COVID-19 update: Disaster loans should be available to victims of looting, says Velázquez
On the front lines of the war on COVID-19, there are many civilian heroes going out of their way, as volunteers and contributors. Also, many who are elected to serve are going the extra mile. In this column the Eagle hopes to give our readers an ongoing update on those fighting in the front lines.
U.S. Rep. Nydia Velázquez has written Gov. Andrew Cuomo urging him to officially designate damage from recent looting of small businesses a disaster. Doing so would allow impacted New York City small businesses to apply for federal disaster loans through the Small Business Administration. “Through no fault of their own, many small firms, who were already disproportionately affected by the economic disaster caused by the COVID-19 pandemic, are now also the victims of these attacks on their storefronts, resulting in broken windows, stolen merchandise, and graffiti tags,” Velázquez wrote. “Without disaster loans, many of these small businesses will face even greater challenges recovering given they are also navigating the COVID-19 pandemic and concomitant economic crisis.” The full letter may be found here.
Attorney General Letitia James on Monday announced that the Attorney General’s Office will make its Election Protection Hotline available for the upcoming June 23 election and during New York’s early voting period, which lasts from June 13 to June 21. The hotline will be available to troubleshoot and resolve a range of issues encountered by voters, including voting by absentee ballot due to the COVID-19 crisis or in-person at their polling place. “No one should have to choose between their health and their right to vote,” said Attorney General James. “Due to COVID-19, New Yorkers across the state are navigating new changes in how to cast their ballots in upcoming elections.”
Bend and Bloom Yoga is livestreaming its first year of Yoga in the Park, a series of virtual yoga classes, so that even during quarantine, yoga practitioners can have the opportunity to relax in nature. Classes started this past Thursday, with over 600+ people registering from around the U.S. Classes are free on Thursday evenings from 7-8 p.m. EST now through September 3rd live via Zoom and are held remotely in Prospect Park, safely distanced from the public. Each week, classes are led by a different Brooklyn-based yoga instructor, all from different studios.
As the new tax filing date of July 15 quickly approaches, U.S. Rep. Max Rose on Friday called on the IRS to extend the federal tax filing deadline three more months, to October 15. Rose cited concerns he’s heard from constituents and small businesses that due to the coronavirus pandemic, the July date is still far too soon. “As the newly imposed deadline for filing and paying federal taxes approaches, taxpayers are distressed, and reasonably so,” Rose wrote in a letter to IRS Commissioner Charles Rettig. “The prospect of paying the entirety of taxes owed by July 15, or incur interest and penalties should they file an extension, is daunting.”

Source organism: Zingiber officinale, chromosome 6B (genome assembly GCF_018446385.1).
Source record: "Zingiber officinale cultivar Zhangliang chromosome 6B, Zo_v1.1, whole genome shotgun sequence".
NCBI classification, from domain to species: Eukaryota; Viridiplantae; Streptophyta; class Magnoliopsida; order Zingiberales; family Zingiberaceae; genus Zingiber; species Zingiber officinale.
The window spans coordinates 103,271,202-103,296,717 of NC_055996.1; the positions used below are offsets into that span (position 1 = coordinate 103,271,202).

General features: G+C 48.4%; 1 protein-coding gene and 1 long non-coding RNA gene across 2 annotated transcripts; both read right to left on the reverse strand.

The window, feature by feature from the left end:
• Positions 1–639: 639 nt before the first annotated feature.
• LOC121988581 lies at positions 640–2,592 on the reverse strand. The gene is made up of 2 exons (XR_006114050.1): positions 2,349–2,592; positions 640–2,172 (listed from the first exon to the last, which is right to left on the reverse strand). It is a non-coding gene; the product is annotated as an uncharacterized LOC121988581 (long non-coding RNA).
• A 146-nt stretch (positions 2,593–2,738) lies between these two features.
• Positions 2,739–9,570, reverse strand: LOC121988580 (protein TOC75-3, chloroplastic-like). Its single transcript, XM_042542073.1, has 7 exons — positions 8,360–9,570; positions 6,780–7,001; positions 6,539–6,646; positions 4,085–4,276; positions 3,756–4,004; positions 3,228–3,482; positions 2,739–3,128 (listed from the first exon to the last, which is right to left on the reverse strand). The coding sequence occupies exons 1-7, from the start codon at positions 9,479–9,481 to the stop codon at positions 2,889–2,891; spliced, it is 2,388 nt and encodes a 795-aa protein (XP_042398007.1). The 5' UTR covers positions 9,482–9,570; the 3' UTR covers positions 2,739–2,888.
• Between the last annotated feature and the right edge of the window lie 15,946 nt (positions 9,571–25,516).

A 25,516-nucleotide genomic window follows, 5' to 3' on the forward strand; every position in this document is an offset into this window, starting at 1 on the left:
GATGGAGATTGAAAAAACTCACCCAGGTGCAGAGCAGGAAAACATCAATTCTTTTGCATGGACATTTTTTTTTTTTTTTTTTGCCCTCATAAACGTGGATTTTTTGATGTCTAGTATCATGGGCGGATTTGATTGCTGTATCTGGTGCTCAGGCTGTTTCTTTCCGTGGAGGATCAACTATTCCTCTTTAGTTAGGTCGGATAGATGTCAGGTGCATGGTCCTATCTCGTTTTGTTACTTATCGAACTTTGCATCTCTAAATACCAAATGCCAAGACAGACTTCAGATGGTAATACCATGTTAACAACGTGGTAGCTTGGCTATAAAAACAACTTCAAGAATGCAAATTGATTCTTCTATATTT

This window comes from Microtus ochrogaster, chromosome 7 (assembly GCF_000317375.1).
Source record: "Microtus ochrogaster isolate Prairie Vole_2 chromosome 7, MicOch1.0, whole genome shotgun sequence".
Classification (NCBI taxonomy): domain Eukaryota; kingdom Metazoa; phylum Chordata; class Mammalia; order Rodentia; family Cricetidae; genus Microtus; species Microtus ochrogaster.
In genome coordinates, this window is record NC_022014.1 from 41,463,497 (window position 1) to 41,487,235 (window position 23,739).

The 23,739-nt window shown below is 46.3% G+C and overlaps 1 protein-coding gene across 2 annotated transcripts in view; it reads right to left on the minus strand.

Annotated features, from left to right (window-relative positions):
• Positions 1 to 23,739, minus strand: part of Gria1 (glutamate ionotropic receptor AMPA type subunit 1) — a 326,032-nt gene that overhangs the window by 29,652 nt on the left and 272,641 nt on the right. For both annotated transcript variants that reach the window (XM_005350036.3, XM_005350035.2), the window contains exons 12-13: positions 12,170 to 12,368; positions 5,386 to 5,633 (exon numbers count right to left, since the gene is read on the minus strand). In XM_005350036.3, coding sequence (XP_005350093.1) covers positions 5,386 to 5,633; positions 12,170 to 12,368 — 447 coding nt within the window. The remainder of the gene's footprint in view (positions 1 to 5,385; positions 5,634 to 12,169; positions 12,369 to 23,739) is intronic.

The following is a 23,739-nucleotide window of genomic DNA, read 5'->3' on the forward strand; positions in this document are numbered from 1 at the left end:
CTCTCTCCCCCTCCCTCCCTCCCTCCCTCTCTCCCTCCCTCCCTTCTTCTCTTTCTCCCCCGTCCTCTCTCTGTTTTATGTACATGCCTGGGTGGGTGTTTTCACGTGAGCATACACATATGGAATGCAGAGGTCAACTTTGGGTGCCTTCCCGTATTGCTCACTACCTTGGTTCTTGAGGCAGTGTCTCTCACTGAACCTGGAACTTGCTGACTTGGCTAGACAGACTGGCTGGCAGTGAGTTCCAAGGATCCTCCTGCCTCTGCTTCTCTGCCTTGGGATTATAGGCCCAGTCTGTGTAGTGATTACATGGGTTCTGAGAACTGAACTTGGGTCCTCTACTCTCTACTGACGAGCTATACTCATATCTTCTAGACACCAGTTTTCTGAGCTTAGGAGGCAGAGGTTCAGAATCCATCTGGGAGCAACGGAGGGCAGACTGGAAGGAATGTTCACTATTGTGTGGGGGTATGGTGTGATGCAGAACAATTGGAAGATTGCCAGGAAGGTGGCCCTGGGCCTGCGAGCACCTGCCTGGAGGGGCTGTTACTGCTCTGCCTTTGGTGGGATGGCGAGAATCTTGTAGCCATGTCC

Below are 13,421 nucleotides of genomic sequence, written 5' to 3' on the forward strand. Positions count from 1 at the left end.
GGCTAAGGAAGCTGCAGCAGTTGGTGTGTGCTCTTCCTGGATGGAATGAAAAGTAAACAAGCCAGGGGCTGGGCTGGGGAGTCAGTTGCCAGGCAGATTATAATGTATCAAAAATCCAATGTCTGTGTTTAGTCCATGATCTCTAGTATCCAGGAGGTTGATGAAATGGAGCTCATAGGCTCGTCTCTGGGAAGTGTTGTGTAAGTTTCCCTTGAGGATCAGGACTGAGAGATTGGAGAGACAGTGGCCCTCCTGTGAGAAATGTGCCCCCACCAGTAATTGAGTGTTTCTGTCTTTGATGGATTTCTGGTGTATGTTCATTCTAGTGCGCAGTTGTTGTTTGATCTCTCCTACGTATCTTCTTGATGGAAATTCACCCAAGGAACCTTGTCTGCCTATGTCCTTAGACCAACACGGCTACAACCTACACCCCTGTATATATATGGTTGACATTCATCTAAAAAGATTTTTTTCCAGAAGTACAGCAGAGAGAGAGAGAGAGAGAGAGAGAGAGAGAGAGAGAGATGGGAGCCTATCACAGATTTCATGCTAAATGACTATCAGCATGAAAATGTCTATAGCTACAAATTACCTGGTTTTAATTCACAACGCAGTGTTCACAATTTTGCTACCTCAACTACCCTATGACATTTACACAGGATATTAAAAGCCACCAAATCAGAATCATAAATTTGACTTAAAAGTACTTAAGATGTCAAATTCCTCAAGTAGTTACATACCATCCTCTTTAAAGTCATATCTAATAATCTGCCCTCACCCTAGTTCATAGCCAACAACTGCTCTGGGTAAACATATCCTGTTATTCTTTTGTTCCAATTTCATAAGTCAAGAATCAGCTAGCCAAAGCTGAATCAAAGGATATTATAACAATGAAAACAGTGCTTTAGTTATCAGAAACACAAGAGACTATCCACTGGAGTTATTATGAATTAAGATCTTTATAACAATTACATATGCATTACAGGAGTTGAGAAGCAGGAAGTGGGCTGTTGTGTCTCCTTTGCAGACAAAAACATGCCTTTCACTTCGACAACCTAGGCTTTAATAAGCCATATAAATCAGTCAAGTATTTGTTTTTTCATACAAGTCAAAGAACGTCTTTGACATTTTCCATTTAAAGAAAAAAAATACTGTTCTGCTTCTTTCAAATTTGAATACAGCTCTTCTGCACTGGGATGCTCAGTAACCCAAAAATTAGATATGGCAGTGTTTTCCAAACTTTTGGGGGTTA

The MTA is piloting the use of Ultraviolet disinfection technology across entire train sets. The pilot is initially focused on identifying ways to eradicate COVID-19 in rolling stock, including trains at Corona, Coney Island, Jamaica and Pelham Maintenance Shops. “We continue to move full speed ahead with our efforts to explore any and every idea that might help keep our system safe during these challenging times,” said Senior Vice President for Subways at New York City Transit Sally Librera. “Ultraviolet technology is one of many outside-the-box ideas we’re pursuing to disinfect the system. I look forward to continuing to expand this pilot and learning more about how ultraviolet technology can best help us moving forward.”
New York City Comptroller Scott Stringer has released the Annual Claims Report, covering data for 2019 Fiscal Year. The Claims Report includes breakdowns of personal injury and property damage claims as well as other categories of claims filed against the City and settlement costs paid by the City in the past fiscal year. “As our City grapples with the economic fallout of the COVID-19 pandemic, it is more important than ever to be smart and strategic about how we’re using taxpayer dollars. That’s why we believe in taking a data-driven approach to the City claims process to measure tangible results and identify areas for improvement,” said Stringer.
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